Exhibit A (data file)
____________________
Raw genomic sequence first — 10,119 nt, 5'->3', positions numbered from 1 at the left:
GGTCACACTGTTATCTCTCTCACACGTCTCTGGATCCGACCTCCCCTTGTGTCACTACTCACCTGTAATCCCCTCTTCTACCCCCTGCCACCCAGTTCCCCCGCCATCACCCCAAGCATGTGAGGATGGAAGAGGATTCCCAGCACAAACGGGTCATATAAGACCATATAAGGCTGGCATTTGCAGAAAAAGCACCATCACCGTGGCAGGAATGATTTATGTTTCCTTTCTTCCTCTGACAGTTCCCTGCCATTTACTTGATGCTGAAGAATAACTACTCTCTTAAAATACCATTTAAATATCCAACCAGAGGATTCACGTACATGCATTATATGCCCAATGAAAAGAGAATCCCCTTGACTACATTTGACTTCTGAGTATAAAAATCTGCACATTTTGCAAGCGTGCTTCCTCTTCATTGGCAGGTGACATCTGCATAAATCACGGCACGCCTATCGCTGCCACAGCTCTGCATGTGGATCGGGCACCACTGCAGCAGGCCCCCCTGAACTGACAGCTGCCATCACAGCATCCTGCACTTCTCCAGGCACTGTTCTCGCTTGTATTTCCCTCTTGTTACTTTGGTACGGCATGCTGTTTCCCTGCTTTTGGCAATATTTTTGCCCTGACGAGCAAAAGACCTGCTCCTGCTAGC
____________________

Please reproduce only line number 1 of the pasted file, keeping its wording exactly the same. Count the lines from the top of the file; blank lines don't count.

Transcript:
Raw genomic sequence first — 10,119 nt, 5'->3', positions numbered from 1 at the left: